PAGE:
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Inside the market.

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Here is your 5 a day!

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This shellfish selection looked delicious (we love fish, especially shellfish).

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There was a whole section of flower bouquets.

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Bouquets from $10 (about £8).

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The $15 (about £11) selection. A bit cheaper than back home!

After walking around the market we were rather thirsty so we decided to visit the Starbucks Cafe, the first-ever Starbucks Cafe but, when we got there, there were queues just to enter it, so we found a quieter cafe nearby. Whilst drinking our coffees we decided to go and visit the city’s Chinatown and, on leaving the cafe, a very helpful lady in a tourist information booth told us how to get there.

Buses numbers 7, 14 or 33 would take us to Chinatown, so we did not have long to wait – the fare was $2.50 each (for any distance) with no change given. When we got to Seattle’s Chinatown we found it to be very disappointing with very few Chinese shops. The shops and businesses were just like any others in Seattle except that most of them had Chinese names. It did not feel very Chinese!

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Seattle city centre – plenty of overhead tram wires.

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The best bit of Seattle’s Chinatown.

Very disappointed with Chinatown, we caught a trolley bus and went to the Columbia Centre Tower, the tallest building in Seattle.

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A colourful Seattle tram.

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The Columbia Centre Tower.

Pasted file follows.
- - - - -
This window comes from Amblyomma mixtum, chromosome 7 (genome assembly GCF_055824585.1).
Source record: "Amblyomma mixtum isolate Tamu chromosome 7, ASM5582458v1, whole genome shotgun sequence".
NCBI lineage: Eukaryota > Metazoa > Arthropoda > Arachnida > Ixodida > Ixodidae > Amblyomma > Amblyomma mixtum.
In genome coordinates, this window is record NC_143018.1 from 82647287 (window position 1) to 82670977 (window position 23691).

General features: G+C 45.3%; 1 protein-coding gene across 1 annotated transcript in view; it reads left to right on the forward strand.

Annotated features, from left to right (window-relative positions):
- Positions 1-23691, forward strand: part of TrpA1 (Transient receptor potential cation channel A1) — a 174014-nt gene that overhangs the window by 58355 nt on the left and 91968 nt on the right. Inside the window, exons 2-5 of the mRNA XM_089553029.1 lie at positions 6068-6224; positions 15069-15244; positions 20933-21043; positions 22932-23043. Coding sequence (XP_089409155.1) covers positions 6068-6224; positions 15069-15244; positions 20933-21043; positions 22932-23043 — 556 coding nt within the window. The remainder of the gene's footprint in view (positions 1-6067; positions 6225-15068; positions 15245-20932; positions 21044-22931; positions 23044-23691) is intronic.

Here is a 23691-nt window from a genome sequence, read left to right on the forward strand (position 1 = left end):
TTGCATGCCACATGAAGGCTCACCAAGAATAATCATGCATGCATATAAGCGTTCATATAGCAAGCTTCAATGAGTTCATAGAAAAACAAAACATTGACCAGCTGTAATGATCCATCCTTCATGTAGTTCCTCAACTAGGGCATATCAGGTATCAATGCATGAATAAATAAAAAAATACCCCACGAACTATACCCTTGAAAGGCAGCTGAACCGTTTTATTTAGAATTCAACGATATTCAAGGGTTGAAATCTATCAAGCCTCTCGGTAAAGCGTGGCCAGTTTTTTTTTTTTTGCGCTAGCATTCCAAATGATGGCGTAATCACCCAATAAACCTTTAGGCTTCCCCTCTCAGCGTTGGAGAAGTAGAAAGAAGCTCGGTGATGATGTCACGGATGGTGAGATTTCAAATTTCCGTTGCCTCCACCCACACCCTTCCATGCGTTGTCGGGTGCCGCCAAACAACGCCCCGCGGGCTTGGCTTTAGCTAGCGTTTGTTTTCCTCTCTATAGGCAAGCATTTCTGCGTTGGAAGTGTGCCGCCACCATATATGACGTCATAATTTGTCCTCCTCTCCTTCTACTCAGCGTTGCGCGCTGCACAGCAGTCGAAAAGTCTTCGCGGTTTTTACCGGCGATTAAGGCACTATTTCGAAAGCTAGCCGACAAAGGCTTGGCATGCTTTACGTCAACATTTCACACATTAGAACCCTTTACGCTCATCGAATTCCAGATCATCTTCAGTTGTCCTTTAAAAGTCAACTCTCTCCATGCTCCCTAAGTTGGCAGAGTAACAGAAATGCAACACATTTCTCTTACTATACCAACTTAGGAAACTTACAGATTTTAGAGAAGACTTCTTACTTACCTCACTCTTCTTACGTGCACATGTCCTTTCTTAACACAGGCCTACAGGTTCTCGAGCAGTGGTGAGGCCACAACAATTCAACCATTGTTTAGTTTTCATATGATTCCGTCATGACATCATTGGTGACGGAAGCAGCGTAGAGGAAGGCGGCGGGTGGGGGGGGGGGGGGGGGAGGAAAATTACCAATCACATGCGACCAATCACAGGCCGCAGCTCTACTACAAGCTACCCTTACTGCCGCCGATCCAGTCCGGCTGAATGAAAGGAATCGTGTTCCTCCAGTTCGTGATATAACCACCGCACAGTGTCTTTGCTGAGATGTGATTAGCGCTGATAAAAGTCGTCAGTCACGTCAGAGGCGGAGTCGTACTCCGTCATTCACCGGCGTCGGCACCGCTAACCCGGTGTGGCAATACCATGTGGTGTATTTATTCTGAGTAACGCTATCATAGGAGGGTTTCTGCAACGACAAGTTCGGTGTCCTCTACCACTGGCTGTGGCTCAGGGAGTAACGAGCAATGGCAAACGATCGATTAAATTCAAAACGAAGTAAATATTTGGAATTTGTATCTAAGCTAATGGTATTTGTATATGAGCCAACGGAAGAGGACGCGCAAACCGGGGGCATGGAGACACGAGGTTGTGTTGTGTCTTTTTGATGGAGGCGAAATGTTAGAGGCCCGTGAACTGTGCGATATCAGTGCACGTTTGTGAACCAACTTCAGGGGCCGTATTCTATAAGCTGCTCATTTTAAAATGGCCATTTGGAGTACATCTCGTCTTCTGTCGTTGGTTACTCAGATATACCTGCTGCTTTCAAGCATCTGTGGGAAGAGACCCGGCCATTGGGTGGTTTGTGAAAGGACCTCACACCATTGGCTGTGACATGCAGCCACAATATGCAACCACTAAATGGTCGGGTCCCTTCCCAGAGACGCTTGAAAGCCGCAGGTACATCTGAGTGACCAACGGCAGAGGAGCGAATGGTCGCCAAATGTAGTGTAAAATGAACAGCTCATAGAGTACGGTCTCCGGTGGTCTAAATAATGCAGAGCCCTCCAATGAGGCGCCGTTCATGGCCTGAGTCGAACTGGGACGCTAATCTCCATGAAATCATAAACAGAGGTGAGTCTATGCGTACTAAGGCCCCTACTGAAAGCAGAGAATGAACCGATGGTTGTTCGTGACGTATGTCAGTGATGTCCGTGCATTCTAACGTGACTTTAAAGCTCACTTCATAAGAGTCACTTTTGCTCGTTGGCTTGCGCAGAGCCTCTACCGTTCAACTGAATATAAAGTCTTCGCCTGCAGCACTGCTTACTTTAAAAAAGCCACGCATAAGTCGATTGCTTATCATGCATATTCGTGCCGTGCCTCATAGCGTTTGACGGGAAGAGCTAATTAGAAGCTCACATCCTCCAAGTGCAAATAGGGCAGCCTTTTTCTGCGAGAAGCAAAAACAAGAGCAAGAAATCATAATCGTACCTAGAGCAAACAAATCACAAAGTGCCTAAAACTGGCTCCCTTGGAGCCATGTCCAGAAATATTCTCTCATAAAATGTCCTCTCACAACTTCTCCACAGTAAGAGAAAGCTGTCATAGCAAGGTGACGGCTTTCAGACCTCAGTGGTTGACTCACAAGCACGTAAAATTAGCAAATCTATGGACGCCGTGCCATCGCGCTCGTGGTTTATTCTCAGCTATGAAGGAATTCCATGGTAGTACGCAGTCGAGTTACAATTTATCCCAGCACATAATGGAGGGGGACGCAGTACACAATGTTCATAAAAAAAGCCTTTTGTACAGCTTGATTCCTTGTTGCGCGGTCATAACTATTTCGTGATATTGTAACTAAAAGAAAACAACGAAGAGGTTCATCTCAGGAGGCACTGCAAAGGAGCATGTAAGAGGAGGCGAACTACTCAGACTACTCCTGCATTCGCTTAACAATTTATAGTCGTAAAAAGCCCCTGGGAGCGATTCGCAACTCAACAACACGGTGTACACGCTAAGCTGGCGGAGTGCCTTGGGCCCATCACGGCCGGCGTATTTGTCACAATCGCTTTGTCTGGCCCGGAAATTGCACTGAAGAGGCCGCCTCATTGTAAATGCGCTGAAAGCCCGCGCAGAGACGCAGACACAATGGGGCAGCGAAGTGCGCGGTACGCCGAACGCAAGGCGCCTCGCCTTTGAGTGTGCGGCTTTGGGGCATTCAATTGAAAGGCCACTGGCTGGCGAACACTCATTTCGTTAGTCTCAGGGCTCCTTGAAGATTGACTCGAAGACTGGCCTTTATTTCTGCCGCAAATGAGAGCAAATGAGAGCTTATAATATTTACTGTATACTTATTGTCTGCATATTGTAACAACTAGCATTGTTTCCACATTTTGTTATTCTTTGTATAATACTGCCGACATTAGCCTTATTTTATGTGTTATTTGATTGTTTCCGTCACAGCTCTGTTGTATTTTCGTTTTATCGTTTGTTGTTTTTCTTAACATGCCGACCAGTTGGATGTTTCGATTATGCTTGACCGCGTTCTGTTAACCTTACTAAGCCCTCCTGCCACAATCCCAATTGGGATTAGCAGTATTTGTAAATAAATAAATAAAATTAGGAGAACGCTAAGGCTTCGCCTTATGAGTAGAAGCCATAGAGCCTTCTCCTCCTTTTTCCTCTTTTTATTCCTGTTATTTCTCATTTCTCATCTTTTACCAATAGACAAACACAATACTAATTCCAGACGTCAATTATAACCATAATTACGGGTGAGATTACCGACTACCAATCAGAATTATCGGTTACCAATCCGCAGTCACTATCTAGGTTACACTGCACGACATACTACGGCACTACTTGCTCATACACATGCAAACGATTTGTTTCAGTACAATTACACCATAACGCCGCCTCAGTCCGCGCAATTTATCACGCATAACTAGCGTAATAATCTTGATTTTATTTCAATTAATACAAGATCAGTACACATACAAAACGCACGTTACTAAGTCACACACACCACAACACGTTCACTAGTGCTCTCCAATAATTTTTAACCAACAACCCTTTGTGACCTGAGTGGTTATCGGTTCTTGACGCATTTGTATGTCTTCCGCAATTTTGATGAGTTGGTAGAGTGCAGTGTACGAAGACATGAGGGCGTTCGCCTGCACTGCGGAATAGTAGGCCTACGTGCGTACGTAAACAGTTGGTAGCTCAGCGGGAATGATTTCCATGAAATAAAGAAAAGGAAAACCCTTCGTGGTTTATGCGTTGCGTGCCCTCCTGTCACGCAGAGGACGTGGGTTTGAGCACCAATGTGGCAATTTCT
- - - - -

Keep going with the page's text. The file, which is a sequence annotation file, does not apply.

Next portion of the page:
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Completed in 1985, at 287.4 metres (943 feet) tall, the Columbia Centre Tower is the tallest building in the state of Washington. It has 76 storeys of offices above ground and has 7 floors of assorted services below ground. To reach the viewing room, we had to ride up three separate escalators and then take an elevator up to floor 40, change elevators and then go up to floor 73. Entrance to the viewing floor was $9 each for us seniors but was well worth it as the views were absolutely stunning. It was a fairly clear day and we could see for miles in every direction.

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Looking down over Seattle.

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We could see our ship in the distance…..

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…...zooming down to the ship.

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Seattle’s commercial district.

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Zooming in on Seattle’s iconic 605 foot tall Space Needle, once the tallest building in the city.

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Looking down on the beautiful St. James cathedral.

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Vehicles looked like ants!

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The viewing rooms panoramic glass was kept spotlessly clean.

On leaving the tower Chris and I were hungry, but Arne and Sue were not, so we split up for the rest of the day. We found a likely looking seafood restaurant nearby and had a very tasty lunch. Chris had seafood and chicken gumbo with rice and I had a traditional fish and chips with salad.

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Our lunch venue.

Fully refreshed (and perhaps a little too full), we decided to walk back to the ship. On the way, we saw this rather amusing sign outside a bar.

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Bedford wanted to turn left, but we carried on walking.

We saw a Walgreen’s Pharmacy and were able to buy a set of two spare rubber tips for my walking stick (I now keep one in my knapsack when on holiday). We popped into Pike Street Market again for a while and then continued on to the ship – finding the elusive road bridge was much easier from that side.

Back on the ship, we had our usual hot drinks and ice creams and then, after showering and changing, went up to the Constellation Lounge for our complimentary wines. At 7:00 pm we went to the theatre to see an excellent show starring Jesse Hamilton (from last night) and David Howarth, a British pianist now living in America.

After the show, we had dinner with two very friendly Americans, Dick and Barbara, who gave us some tips for our visit to Victoria, the day after tomorrow.

Tomorrow we would be visiting Nanaimo, our first Canadian port.


===================================================


Continued tomorrow ………………….
Geoff

Booked cruise :-
"MSC Orchestra" - Cape Town to Venice 2020 (now virtual)
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Postby Gillzajoker » 06 Apr 2021 10:46